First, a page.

December 29, 2004


Christmas Day


‘Your children are not your children, for they dwell in the house of tomorrow, which you cannot visit even in your dreams.’
- Epigraph on the DVD of the first series of The Tomorrow People, my brother’s Christmas present to me.

Intermittent flurries of snow, snow on the peaks of the mountains we can see from our front room… but not a white Christmas, quite.

By the estuary, a flock of what we later determine might be sandpipers in flight. The astonishing cybernetics of flocking. The flock as flight machine in which individual birds are micro-sensitive components, so hyperfast in its vertiginous veering changes of direction that the human perceptual-conscious system hasn’t a hope of keeping track.


Kylie megamix on TOTP… reminding us of how much enjoyment she could provide when she was just a flesh component in the SAW hit machine… before her main job was Being Kylie, as it is now…. … It was like the Faustian deal with the tabloids to necromantically revive her career stipulated that, if she really wanted to come back, all she could do was play the simpering simpersona, the death mask surgical-smiling stepford sex worker, FOREVER….

Lean’s Great Expectations: a study in concision and compression. You sigh with relief and recognition, remembering there is nothing remotely theatrical about Lean’s expressionistic version of Dickens’ Grimmest fairy tale. Character actors seemingly selected more for how their features will cast shadows than for their capacity to declaim. (If that was the case, naturally, I approve.)

Exactly when was it that the British lost the ability to think filmically?


Great Expectations, a misogynistic-Masochistic delirium, in which Dickens imagines the Lady Thing – the sweetest queen, the unattainable woman-object - cooked up in a lab of female resentment and revenge. A Horror that is closer to Blade Runner than Vertigo: there is no ‘real’ Estella in the way that there is a ‘real’ Judy distinct from the fantasmatic Madeleine. The Estella-ID is a construct all the way down. Peel it away, and there is … Nothing (which vacancy is the perfect support for Pip’s fantasies, of course).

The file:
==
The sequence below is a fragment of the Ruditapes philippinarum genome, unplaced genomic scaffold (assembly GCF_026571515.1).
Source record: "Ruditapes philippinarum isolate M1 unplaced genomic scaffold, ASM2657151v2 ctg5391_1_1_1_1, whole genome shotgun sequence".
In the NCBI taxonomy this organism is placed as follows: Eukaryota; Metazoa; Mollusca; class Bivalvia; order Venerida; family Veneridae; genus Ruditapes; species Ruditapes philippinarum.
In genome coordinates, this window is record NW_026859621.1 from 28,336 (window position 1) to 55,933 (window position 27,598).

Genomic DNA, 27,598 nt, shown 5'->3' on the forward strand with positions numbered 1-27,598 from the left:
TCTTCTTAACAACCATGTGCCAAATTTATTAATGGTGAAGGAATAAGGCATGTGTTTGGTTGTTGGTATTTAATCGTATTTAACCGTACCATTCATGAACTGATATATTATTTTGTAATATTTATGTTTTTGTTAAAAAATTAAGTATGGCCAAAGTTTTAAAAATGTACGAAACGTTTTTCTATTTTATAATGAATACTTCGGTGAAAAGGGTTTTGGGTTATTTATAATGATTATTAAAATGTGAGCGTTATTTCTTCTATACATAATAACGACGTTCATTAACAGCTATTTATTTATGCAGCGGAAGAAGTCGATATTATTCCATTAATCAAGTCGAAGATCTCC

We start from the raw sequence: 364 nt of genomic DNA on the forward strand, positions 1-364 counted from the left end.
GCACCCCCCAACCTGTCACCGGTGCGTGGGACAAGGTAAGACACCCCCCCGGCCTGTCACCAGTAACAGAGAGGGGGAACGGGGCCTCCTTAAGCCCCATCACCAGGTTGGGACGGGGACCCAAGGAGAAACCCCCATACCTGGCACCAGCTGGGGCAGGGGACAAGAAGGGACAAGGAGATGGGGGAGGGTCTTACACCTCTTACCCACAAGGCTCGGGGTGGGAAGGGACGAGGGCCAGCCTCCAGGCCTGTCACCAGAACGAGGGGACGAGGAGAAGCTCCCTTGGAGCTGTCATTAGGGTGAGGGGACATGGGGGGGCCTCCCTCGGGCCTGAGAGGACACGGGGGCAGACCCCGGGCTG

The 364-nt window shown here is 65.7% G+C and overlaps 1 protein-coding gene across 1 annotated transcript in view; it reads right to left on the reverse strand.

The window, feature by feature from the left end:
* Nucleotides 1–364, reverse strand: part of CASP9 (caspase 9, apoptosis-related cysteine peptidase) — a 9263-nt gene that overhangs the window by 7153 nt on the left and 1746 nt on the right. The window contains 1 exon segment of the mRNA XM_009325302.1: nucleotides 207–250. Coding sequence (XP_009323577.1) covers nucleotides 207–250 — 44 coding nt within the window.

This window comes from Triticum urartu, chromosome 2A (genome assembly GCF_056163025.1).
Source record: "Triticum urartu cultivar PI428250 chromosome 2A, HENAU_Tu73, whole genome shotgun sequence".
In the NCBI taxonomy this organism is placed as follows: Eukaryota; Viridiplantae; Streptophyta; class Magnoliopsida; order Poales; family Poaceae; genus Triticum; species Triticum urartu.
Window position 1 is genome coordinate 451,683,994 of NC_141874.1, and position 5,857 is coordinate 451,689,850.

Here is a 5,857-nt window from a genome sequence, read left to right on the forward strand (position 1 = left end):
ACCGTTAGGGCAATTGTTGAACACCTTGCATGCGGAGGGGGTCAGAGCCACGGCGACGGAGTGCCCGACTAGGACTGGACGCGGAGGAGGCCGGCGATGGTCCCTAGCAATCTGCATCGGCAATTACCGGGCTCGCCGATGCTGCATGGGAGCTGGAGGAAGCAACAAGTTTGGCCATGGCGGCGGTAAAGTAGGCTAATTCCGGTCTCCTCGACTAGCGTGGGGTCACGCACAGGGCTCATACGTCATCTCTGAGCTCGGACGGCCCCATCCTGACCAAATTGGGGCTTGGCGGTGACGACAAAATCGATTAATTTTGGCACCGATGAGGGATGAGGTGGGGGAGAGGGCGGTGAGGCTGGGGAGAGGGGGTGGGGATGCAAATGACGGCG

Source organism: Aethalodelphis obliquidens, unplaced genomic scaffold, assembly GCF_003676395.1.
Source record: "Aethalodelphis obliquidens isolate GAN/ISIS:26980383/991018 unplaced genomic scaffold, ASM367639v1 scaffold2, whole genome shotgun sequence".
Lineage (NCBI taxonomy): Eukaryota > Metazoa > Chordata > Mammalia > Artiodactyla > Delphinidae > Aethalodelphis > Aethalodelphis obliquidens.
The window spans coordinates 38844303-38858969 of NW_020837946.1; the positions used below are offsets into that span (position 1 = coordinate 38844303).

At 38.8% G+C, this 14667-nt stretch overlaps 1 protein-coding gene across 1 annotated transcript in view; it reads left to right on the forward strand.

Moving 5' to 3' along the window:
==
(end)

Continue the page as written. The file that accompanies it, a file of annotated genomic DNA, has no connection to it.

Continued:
For that reason, it’s necessarily the case that any actual actress must needs fall short of achieving the sublime dignity of Das Ding. Perhaps the screen Estella should have been a blank space…. In the way that Pip is shot, late on in the film, coming into a doorway, just a top-hatted silhouette, a Void, the filling out of someone else's (Magwich's) fantasy.


In Satis House, Estella and Pip are meat-marionettes in the deathly eternity of Miss Havisham’s externalized unconscious (time and space mean nothing in the Ucs – Freud), the one already a replicant-Femme Fatale cruelty machine (‘I have no heart, Pip’) refurbished with false memory, the other the ‘coarse labouring boy’ for whom the simulation is played out, awaiting his own destiny as the victim-plaything in another’s fantasy. You can plot lines from here to the frustration and rage of the Who’s ‘Substitute’, much of the Kinks, the Jam, the Smiths: the English interlock of class and desire. Simultaneous, irreconcilable pulls: to make something of yourself and to be true to where you have come from. English, all-too English, which is why the American version of a few years back made no sense. America prides itself, is ideologically structured around, what must always here be a source of unbearable shame.

Sex is semiotic through and through in Great Expectations, staturated with status-lust. Does Pip want to be a gentleman for the sake of Estella, or does he want Estella because she (seems to be) ‘of pure and noble breed’? Desire is irreducibly social from the start, Estella inseparable from the scenes and settings in which she is encountered. Dickens is well aware that, in love, the (co)incidental, the contingent becomes the Necessary. THAT was where we met, THAT day, you wore THAT dress….